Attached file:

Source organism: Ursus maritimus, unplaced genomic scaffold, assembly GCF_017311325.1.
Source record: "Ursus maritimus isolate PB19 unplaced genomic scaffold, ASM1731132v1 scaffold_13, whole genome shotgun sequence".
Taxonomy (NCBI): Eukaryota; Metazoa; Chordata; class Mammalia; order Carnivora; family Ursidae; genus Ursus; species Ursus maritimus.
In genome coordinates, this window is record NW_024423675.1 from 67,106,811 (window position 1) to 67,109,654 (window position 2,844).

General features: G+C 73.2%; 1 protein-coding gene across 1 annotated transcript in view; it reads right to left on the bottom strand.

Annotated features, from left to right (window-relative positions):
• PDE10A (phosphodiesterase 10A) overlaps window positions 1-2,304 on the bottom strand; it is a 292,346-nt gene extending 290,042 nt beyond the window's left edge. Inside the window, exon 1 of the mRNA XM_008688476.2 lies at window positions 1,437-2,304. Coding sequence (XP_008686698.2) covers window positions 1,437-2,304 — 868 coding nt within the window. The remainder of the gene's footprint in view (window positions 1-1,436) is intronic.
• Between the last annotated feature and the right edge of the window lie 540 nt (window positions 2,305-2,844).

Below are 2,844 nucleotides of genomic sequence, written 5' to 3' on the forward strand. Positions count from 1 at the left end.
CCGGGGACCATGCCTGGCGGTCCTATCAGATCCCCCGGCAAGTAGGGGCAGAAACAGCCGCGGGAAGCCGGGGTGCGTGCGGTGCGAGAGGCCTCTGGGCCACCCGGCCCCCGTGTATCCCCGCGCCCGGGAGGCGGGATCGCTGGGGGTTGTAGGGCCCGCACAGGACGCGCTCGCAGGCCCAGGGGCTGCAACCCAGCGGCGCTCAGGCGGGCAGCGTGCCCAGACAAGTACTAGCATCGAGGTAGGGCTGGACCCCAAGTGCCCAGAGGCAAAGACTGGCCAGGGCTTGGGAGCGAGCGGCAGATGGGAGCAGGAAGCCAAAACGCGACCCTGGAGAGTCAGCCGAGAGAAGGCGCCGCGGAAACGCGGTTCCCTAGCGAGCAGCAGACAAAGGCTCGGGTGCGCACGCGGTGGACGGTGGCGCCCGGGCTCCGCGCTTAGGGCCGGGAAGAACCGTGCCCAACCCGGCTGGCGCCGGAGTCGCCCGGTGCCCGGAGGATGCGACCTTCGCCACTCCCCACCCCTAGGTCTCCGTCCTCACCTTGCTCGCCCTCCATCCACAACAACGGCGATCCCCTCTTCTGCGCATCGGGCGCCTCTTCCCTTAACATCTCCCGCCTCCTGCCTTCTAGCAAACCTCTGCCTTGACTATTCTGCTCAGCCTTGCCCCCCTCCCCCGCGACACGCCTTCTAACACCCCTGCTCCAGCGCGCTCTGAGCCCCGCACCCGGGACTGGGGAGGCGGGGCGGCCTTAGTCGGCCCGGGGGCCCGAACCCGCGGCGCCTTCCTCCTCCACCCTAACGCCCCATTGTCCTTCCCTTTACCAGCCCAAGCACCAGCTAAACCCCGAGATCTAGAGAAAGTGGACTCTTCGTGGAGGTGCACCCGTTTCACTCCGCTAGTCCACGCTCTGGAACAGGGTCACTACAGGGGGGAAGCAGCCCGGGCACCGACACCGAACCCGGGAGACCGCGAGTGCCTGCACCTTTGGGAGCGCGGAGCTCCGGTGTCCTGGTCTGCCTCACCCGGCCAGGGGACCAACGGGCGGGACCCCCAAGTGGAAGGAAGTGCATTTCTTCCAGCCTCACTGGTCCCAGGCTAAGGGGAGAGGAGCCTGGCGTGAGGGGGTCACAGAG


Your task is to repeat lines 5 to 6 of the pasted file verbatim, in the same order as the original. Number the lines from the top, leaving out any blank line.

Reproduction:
General features: G+C 73.2%; 1 protein-coding gene across 1 annotated transcript in view; it reads right to left on the bottom strand.

Annotated features, from left to right (window-relative positions):